New Year, New Site: How to Build a Great Business Website

New Year, New Site: Why You Need One & How to Build (or Rebuild) a Great Business Website

by | Jan 26, 2021 | Website Content

Whether or not your business operates online, you need a website.

Let me repeat that, with one addition:

You need a GREAT business website.


It’s not just for looks. It’s not just for digital marketing, either.

This year, having a great website is no longer a want… it’s a must.

Last year, over March when the lockdown happened from the COVID-19 pandemic, Google search traffic went from 3.6 billion searches/day to 6 billion searches/day. The amount of people using Google to search answers to their questions has never been greater. (Worldometers)

That’s double the amount of search volume in one week – which has impacted 2020 in a heavy way, creating a wide pathway for 2021 and our next years to have heavy digital foot traffic. More than the world has ever experienced.

When you add to that these facts:

92.96% of global traffic comes from Google: Google search, Google Images, and Google Maps. (Sparktoro)

SEO drives 1000%+ more traffic than organic social media. (BrightEdge)

And 60% of marketers say that inbound (SEO, blog content, etc.) is their highest quality source of leads. (HubSpot)

…You need that website.

Building your own great brand website is all about giving your prospects all the tools, information, and trust they need in order to connect with you and, ultimately, to become your customer.

You do want more customers, I’m guessing?

And you want to keep the ones you have, right?

If your answer to both questions is a big YES, you certainly should double-down on your business website this year.

In this guide, I’m laying it all on the table – everything you need to know on how to build a truly great business website, including:

  • All the deets on domain buying and hosting
  • Why you should use WordPress to build and manage your site
  • What and who you need to design and launch your site
  • When to expect results

Ready? Dive in with me.

New Year, New Site: Why You Need One & How to Build (or Rebuild) a Great Business Website

how to build a great business website

How to Build a Great Business Website: 5-Step List to Get Started

1. Choose a Domain Name

2. Purchase Your Domain

3. Find a Website Host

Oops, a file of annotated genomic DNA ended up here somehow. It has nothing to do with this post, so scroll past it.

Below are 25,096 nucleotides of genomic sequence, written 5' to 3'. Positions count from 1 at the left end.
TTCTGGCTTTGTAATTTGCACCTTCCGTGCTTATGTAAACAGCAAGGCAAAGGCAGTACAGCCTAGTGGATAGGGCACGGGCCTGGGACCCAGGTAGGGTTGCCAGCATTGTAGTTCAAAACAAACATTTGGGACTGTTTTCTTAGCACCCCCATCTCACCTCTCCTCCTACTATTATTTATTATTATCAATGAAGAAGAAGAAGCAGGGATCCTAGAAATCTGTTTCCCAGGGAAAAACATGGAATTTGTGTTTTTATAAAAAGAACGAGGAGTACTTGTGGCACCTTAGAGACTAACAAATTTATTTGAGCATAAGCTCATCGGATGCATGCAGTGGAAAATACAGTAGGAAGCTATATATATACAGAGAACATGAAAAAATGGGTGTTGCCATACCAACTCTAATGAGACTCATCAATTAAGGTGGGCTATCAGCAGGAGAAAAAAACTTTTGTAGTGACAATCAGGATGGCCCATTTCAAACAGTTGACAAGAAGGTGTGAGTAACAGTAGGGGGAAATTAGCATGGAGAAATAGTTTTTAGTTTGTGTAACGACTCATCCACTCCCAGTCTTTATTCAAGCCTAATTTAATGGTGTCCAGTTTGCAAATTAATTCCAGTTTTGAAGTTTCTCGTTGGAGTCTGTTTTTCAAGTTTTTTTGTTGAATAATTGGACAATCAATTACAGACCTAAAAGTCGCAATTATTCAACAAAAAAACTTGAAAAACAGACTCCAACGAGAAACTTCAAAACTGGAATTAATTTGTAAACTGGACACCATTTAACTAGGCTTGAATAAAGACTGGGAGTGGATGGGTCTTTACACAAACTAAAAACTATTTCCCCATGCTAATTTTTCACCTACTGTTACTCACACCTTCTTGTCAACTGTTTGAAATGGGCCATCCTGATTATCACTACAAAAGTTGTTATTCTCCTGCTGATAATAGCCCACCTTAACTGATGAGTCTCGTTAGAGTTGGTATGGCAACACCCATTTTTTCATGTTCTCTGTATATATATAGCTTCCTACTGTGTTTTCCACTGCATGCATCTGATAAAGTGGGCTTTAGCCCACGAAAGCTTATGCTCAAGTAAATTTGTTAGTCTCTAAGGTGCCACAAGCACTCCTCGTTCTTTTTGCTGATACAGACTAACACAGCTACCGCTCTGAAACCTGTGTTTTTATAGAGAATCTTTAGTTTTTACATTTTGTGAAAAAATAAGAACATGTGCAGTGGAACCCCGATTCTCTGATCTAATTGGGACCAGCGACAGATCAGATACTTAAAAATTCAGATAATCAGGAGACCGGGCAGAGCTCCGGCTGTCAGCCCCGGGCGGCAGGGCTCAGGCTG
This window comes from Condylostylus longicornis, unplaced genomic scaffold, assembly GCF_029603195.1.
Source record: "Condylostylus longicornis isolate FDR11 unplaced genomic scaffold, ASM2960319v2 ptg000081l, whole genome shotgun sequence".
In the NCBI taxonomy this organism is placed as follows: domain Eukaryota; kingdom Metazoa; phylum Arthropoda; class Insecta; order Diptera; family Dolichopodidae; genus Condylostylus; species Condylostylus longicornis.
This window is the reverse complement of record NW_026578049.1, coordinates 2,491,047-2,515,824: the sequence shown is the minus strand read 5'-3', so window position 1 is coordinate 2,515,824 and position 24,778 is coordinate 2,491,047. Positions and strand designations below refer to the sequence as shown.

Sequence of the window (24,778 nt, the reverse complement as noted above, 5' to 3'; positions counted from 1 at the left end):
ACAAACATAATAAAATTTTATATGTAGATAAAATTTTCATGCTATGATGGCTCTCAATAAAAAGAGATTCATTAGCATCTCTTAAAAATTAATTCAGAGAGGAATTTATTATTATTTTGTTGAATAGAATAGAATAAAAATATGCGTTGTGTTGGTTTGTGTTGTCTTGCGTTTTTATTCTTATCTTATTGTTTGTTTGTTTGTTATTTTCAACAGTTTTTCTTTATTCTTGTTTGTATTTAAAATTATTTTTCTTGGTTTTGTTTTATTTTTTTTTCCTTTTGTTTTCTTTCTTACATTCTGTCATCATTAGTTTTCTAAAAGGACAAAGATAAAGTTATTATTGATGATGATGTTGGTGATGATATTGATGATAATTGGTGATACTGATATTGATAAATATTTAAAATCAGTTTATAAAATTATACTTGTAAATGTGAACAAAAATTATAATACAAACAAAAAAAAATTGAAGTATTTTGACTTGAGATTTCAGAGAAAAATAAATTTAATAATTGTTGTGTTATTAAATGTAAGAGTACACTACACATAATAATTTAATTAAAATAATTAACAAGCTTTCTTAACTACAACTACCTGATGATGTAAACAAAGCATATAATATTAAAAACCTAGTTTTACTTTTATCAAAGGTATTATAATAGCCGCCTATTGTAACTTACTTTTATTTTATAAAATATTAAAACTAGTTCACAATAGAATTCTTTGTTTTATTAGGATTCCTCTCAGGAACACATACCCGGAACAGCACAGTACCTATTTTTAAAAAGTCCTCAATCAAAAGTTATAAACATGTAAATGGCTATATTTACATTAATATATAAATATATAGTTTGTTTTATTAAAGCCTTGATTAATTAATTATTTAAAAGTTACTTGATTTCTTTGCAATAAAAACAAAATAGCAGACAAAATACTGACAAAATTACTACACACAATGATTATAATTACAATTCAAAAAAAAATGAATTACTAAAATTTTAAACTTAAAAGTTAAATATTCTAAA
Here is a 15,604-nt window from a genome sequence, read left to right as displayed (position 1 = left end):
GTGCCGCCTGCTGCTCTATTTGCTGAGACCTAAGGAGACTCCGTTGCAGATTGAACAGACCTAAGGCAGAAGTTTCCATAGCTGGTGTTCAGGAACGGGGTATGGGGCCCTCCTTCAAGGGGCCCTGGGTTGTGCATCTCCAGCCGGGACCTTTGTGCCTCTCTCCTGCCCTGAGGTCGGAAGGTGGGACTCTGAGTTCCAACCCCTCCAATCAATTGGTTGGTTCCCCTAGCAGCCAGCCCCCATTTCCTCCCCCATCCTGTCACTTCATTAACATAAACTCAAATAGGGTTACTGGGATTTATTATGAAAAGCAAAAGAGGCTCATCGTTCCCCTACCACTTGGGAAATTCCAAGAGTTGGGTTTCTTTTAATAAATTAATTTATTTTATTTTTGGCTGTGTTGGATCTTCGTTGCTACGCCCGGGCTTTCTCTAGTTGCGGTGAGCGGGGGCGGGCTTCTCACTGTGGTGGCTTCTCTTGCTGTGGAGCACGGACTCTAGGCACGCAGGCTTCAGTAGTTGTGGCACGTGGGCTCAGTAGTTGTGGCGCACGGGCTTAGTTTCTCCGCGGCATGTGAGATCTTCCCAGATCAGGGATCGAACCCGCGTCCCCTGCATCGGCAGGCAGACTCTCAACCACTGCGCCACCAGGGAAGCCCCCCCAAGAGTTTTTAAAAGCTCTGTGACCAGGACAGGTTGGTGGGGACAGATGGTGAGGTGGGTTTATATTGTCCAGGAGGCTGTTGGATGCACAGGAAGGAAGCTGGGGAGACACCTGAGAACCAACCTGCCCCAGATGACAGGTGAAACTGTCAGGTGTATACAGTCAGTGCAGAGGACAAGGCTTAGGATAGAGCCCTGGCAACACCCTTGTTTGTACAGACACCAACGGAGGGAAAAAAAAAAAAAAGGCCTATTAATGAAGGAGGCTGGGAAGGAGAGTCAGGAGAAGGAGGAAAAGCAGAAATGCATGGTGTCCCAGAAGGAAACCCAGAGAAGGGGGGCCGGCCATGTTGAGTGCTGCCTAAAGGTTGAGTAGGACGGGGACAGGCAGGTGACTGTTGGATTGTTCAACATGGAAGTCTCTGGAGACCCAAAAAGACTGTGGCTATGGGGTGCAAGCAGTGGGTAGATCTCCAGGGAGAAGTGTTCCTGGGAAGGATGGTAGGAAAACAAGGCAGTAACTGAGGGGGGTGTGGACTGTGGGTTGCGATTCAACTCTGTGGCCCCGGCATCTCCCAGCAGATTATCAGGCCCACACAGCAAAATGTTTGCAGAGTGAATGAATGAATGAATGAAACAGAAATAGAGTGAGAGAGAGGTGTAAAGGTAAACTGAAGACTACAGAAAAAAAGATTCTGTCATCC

4. Understand Hosting Types & Costs

5. Connect Your Domain to Your Web Host

Why Should You Use WordPress?

1. You Don’t Need Tech or HTML Knowledge

2. WordPress Sites Do Well in Search

3. WordPress Has Great Documentation, Plugins, Support, & Themes

How to Design and Launch Your Business Website (What & Who You Need)

1. Case Study: Content Hacker Launch

2. Who You Need to Design and Launch Your Site

3. What You Need to Make It Successful

Get Rockin’ – When Will Those Results Roll In?

1. Case Study: Content Hacker Launch ROI

2. Looking at the Income Sources a Business Website Brings In

how to build a great business website

How to Build a Great Business Website: Start with Basic Domain Buying and Hosting

If by now you’ve said to yourself, “Yep, I want a website for my business,” you’re in the right place.

But, before you get too excited, we need to make sure some pesky tasks are out of the way. ☑

First things, first. You need to buy a domain name and determine where you’ll host your home on the web.

1. Choose a Domain Name

If you’re approaching building a business website with an already-established brand, this part is easy. Keep these basic tips in mind and quickly check it off your list:

Basic Tips for Choosing a Domain Name

1. Simply use your brand name (or an easily recognizable variation of it) as your domain name.

2. Your domain name will not make or break your website’s success, so don’t spend days or weeks agonizing over this part. (For example, sites like Buffer and Basecamp settled on variations of their brand names with no negative consequences.)

3. As a general rule, keep it as simple as possible. Great examples of simple, to-the-point domain names:


You don’t want to over-complicate your domain name, make it difficult to spell, and too long or too hard to type.

Not sure what it should be? Or if you have the right one?

Go back to your content strategy and the core of your message.

And just for you…

Here’s a quick mini-guide on picking the perfect brand name:

First, You should know YOUR area of expertise, and how to branch out into topics your audience wants to hear about. Finding your topic area is a fundamental first step here.

topic circles

Know your CDF – your Content Differentiation Factor. What makes you different — what makes YOU someone to trust and follow — rather than all the other content voices out there?